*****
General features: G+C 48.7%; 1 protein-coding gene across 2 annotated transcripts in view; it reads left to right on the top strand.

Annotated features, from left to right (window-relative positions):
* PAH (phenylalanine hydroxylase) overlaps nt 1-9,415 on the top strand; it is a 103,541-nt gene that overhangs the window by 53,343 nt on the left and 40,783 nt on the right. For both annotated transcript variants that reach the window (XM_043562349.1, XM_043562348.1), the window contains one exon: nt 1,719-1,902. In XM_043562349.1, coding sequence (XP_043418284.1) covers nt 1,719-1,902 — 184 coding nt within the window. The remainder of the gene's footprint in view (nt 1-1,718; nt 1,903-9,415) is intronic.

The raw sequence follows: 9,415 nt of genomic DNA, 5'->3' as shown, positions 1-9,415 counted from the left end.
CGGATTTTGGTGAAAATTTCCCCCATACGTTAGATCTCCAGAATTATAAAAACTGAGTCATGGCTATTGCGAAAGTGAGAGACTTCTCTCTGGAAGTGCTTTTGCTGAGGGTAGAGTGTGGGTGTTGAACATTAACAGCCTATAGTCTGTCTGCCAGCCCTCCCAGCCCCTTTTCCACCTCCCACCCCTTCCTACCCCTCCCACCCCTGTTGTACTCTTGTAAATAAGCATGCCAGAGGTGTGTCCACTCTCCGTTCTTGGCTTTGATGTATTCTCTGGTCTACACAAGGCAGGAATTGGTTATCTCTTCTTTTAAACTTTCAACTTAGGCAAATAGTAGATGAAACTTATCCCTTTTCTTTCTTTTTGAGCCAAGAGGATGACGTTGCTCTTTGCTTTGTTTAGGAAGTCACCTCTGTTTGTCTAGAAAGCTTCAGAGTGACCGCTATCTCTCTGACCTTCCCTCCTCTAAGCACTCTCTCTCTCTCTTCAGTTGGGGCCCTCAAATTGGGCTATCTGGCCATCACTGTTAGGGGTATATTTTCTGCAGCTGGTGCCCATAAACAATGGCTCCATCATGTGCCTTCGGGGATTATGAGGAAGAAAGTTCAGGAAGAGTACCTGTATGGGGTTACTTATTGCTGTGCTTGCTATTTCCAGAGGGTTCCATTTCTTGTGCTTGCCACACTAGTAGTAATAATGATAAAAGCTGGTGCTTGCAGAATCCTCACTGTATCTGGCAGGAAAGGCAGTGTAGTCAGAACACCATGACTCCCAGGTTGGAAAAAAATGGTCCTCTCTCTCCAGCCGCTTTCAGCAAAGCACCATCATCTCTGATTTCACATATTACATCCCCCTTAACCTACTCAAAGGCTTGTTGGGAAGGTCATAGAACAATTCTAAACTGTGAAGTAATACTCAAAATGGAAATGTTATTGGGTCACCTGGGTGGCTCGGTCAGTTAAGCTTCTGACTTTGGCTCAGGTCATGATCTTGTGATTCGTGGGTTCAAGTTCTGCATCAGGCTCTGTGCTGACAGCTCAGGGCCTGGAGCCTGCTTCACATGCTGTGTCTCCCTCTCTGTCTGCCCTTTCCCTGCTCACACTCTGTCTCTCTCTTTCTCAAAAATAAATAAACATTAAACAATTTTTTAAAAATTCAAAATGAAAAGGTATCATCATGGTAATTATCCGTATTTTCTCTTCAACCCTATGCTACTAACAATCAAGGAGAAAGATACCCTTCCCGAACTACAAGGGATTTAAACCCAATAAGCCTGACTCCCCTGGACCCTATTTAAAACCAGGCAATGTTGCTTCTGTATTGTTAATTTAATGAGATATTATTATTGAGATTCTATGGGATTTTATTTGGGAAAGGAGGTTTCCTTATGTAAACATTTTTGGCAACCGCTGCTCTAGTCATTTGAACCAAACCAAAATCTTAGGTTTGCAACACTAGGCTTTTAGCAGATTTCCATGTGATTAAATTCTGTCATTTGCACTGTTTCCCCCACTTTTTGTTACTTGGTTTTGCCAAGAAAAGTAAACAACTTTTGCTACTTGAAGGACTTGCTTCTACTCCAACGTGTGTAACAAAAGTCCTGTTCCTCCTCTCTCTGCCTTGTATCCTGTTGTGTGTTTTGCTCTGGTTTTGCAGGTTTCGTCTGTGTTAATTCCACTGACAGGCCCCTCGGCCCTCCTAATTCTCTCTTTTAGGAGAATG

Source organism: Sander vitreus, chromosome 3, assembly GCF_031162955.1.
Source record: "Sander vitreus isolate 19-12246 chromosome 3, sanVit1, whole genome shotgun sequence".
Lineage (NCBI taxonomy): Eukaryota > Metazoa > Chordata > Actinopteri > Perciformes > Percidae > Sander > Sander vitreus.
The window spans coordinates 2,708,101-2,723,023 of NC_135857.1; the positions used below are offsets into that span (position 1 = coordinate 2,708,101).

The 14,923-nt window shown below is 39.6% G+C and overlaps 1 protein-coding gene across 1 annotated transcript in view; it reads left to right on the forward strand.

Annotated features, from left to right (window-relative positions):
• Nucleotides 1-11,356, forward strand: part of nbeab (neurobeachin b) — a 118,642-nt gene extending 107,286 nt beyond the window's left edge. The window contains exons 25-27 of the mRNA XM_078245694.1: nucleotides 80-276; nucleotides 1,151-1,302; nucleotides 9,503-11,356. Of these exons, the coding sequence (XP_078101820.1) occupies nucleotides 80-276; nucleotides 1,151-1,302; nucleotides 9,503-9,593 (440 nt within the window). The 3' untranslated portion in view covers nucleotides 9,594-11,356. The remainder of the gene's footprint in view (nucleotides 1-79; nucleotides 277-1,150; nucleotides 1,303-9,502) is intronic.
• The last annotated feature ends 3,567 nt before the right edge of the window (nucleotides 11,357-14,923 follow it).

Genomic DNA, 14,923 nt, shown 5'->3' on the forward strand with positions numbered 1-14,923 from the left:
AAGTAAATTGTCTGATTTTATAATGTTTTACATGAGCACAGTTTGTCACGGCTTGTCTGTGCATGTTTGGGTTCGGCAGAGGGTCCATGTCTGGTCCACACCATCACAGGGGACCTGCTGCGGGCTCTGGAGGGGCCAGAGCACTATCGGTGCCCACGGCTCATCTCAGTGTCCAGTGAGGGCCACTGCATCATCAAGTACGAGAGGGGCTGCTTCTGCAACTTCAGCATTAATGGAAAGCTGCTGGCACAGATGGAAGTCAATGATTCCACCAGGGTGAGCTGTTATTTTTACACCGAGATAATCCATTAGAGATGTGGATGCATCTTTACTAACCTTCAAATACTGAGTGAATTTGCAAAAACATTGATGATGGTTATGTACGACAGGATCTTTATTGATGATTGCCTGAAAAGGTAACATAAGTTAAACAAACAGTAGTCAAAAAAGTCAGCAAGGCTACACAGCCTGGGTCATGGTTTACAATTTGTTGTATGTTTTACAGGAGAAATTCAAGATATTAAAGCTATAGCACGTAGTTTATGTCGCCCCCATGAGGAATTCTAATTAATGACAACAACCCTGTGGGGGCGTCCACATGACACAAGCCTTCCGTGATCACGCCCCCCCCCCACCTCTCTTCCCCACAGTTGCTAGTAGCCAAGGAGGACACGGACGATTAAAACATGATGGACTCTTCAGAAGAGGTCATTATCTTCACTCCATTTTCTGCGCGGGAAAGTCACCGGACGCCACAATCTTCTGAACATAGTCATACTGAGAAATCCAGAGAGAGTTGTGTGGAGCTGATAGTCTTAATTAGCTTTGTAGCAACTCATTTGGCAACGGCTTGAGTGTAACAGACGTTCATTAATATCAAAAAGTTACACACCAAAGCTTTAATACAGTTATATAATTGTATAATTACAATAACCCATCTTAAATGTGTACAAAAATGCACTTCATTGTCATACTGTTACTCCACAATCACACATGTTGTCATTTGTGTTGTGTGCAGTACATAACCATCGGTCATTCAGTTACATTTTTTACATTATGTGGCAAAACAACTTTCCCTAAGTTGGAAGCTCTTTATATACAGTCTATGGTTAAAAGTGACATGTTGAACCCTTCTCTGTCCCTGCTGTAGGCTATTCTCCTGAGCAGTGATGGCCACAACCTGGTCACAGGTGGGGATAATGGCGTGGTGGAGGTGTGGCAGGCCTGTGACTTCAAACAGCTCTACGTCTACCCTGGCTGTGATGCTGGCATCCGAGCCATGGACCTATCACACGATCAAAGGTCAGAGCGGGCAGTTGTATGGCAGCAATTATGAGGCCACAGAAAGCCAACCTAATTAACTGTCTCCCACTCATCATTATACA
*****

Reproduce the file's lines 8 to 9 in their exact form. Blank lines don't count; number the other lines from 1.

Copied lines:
Lineage (NCBI taxonomy): Eukaryota > Metazoa > Chordata > Actinopteri > Perciformes > Percidae > Sander > Sander vitreus.
The window spans coordinates 2,708,101-2,723,023 of NC_135857.1; the positions used below are offsets into that span (position 1 = coordinate 2,708,101).